MF: We are happy to see that the vast majority of our customers are doing well. Many of them have been acting carefully over the previous 12 months and many of them have seen opportunities. The result is that those which are in good shape and have an edge on the competition can benefit now. This is the moment for reorganisation and the best time to make decisions to improve their competitiveness. For us, future growth rests primarily on our existing customers. We believe that those strong companies will continue to expand their facilities.

TSS: What impact has the crisis had on your company? Has it brought some new challenges?

MP: The global financial crisis and its impact on the availability of capital have severely reduced developers’ desire and ability to build on a speculative basis. Companies are now focusing on build-to-suit projects which enable developers to reduce financial risk while providing greater flexibility to the customers. Moving forward, we believe this development trend will continue but at a much slower pace.

ProLogis decided to take several measures, announced last November, to conserve capital resources and protect ProLogis’ franchise and long-term strength in the current economic climate. Since that time ProLogis has reduced its debt by more than US $2.9 billion and has modified and extended its global line of credit of US $2.25 billion through 2012. These actions, plus many more, have strengthened ProLogis’ financial status and have proven that the company can respond quickly to worst-case-scenario market conditions.

PB: PointPark Properties is an international company operating in eight countries of central and eastern Europe. Currently, we administer about 900,000 square metres of space in 30 distribution centres and also have almost 610,000 square metres of land on which we plan future developments. As a developer, we have built five parks in Poland, the Czech Republic and Slovakia which we now administer.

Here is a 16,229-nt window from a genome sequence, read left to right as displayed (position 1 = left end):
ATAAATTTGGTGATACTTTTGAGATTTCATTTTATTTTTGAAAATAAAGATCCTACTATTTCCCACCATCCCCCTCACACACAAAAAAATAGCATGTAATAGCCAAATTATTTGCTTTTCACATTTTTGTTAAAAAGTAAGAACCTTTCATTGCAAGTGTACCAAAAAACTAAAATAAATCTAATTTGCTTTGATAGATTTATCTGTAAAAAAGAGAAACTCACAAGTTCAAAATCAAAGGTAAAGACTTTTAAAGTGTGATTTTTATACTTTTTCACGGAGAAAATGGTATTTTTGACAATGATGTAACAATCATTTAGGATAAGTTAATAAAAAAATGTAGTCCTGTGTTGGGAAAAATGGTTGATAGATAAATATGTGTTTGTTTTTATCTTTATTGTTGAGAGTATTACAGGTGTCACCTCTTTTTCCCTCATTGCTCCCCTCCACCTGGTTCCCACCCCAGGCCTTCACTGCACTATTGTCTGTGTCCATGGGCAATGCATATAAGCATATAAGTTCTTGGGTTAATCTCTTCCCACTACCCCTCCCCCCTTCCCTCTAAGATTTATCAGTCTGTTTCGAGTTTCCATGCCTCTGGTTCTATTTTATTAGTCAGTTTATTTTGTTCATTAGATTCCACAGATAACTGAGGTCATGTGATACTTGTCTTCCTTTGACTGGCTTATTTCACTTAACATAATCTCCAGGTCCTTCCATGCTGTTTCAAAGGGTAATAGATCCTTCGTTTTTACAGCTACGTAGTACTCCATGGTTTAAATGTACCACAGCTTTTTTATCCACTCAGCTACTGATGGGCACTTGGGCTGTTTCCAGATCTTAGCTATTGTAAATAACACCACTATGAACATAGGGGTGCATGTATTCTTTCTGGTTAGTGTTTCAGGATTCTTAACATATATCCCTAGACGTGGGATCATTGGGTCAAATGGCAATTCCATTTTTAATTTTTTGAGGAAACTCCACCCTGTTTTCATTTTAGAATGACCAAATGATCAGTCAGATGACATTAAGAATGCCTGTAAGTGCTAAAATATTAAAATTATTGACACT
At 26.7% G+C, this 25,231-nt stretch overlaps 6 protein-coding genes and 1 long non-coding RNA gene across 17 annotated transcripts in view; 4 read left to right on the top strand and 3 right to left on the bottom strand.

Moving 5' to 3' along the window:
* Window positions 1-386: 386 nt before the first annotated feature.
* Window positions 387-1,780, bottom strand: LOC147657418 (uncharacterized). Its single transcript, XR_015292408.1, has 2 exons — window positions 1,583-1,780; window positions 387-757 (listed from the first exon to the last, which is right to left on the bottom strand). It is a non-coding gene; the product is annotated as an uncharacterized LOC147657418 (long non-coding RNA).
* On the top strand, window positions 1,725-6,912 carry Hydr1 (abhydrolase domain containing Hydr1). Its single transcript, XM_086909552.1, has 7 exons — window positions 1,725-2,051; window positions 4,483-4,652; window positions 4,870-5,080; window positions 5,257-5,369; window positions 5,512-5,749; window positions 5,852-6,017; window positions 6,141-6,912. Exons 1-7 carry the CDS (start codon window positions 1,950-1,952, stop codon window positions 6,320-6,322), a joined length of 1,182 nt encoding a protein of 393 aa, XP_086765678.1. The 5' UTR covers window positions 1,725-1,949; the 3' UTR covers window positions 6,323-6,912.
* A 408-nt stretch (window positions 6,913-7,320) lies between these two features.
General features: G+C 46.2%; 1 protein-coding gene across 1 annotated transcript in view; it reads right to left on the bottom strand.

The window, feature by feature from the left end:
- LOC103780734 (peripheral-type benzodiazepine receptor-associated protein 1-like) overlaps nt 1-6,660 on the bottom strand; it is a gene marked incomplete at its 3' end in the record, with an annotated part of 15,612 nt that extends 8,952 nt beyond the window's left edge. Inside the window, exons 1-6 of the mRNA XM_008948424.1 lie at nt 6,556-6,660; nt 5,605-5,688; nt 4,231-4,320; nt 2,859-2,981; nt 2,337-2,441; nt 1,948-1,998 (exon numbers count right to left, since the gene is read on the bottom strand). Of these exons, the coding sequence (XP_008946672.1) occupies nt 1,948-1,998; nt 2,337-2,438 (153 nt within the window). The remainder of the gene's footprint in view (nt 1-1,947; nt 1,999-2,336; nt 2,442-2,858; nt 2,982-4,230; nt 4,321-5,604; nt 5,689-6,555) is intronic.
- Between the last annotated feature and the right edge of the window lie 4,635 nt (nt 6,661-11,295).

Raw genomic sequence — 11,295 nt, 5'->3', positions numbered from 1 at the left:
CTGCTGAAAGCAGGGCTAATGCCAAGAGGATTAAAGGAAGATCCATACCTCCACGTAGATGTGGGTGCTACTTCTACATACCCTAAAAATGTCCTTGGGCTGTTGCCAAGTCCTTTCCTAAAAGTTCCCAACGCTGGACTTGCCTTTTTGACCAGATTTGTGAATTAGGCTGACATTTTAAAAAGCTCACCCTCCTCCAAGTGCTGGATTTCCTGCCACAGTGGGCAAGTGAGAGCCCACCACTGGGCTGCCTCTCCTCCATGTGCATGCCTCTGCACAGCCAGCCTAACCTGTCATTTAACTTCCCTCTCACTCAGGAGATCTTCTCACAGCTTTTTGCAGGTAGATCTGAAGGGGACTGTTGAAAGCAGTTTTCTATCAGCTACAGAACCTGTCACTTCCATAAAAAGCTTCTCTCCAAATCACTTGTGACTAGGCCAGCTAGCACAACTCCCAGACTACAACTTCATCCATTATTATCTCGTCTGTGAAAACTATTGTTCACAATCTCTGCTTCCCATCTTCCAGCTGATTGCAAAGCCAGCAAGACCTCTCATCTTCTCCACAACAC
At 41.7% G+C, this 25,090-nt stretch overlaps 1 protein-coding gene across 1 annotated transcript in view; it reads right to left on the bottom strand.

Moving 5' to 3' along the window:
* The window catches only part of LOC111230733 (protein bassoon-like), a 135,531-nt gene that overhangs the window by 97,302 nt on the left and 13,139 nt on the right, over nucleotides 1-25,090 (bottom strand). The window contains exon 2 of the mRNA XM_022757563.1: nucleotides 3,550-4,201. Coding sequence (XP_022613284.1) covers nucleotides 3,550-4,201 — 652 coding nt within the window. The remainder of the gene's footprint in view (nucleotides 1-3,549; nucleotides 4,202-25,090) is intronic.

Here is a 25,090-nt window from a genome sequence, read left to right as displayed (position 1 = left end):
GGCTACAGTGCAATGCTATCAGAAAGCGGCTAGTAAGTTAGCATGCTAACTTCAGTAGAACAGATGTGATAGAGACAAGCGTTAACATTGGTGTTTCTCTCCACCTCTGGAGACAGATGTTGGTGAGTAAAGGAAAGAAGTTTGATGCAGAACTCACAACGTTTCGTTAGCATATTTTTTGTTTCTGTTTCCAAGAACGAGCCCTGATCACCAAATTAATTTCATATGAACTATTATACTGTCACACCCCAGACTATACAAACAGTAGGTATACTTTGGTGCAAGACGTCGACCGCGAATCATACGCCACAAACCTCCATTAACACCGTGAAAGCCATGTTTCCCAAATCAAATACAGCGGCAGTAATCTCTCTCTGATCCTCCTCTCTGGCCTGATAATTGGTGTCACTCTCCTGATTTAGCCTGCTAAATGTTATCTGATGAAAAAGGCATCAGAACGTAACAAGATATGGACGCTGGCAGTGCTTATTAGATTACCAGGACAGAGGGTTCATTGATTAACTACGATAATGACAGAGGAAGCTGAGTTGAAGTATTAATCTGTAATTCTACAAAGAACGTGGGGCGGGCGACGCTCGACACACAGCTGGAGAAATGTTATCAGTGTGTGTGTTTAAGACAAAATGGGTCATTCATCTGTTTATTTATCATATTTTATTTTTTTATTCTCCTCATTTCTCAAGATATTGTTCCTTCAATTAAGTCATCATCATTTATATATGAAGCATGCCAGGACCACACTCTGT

Our logistics centre, PointPark Bratislava close to Bratislava, is gradually expanding. We are also working on improving and enhancing the services for our tenants. The crisis, despite a number of negative impacts which have also hit our company, has also brought some opportunities which we are trying to seize.

Our experience and financial stability have enabled us to grow during these times when other developers were forced to halt their projects.

MF: Thanks to our long-term business partners, suppliers, bankers, as well as the CTP organisation, we have been able to use these opportunities as well. We have improved our after-care, reduced our vacancy rate and have been able to carry out our solar panel project, which is an ideal opportunity for CTP to utilize its property portfolio and increase profitability. We remain conservative and careful when it comes to new developments. Figures for the first half of 2009 show a profit and we are looking forward to the rest of 2009.

TSS: What are your company’s plans in Slovakia for the future? In which areas of Slovakia do you see prospects for further development?

MP: While we have halted new speculative development projects for the foreseeable future, we are open to considering build-to-suit proposals on a case-by-case basis. We are now highly focused on leasing activities at existing parks. During the last few months we managed to sign lease contracts with five customers for a total of 30,000 square meters in Slovakia.

PB: We expect that the market for logistics halls will continue to concentrate in the vicinity of Bratislava, more specifically in the localities of Senec and Trnava, thanks to the existing infrastructure. But the gradual completion of the transport infrastructure towards the east brings a huge potential for development of the logistics market in eastern Slovakia. Thus, our expansion plans will focus on western Slovakia along with the D1 highway and eastern Slovakia.

MF: Our long-term plans have not changed. In the future we expect a successful launch of our planned construction in all locations: CTPark Trenčín, CTPark Žilina Airport, CTPark Martin, and CTPark Prešov. These are strategic locations with excellent transport infrastructure, history and ability to win customers. In implementing these projects CTP Invest will benefit from lessons learned from our past operations within the territory of central and eastern Europe.